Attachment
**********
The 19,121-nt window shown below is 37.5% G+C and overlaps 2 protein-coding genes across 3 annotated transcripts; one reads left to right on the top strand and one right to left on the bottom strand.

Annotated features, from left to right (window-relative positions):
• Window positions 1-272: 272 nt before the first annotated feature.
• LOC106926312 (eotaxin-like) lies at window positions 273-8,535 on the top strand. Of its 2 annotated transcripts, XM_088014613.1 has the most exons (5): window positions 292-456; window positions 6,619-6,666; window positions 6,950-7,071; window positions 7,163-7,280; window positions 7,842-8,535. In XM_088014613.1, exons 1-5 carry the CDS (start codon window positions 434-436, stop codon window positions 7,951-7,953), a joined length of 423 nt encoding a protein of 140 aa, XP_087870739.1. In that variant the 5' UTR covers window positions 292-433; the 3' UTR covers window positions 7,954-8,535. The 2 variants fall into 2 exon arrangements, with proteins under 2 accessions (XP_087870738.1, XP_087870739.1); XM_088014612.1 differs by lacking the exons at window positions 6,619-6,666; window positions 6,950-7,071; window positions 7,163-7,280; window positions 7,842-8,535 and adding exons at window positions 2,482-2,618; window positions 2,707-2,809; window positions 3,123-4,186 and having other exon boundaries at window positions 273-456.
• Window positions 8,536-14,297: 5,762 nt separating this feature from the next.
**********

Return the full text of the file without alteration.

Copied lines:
The 19,121-nt window shown below is 37.5% G+C and overlaps 2 protein-coding genes across 3 annotated transcripts; one reads left to right on the top strand and one right to left on the bottom strand.

Annotated features, from left to right (window-relative positions):
• Window positions 1-272: 272 nt before the first annotated feature.
• LOC106926312 (eotaxin-like) lies at window positions 273-8,535 on the top strand. Of its 2 annotated transcripts, XM_088014613.1 has the most exons (5): window positions 292-456; window positions 6,619-6,666; window positions 6,950-7,071; window positions 7,163-7,280; window positions 7,842-8,535. In XM_088014613.1, exons 1-5 carry the CDS (start codon window positions 434-436, stop codon window positions 7,951-7,953), a joined length of 423 nt encoding a protein of 140 aa, XP_087870739.1. In that variant the 5' UTR covers window positions 292-433; the 3' UTR covers window positions 7,954-8,535. The 2 variants fall into 2 exon arrangements, with proteins under 2 accessions (XP_087870738.1, XP_087870739.1); XM_088014612.1 differs by lacking the exons at window positions 6,619-6,666; window positions 6,950-7,071; window positions 7,163-7,280; window positions 7,842-8,535 and adding exons at window positions 2,482-2,618; window positions 2,707-2,809; window positions 3,123-4,186 and having other exon boundaries at window positions 273-456.
• Window positions 8,536-14,297: 5,762 nt separating this feature from the next.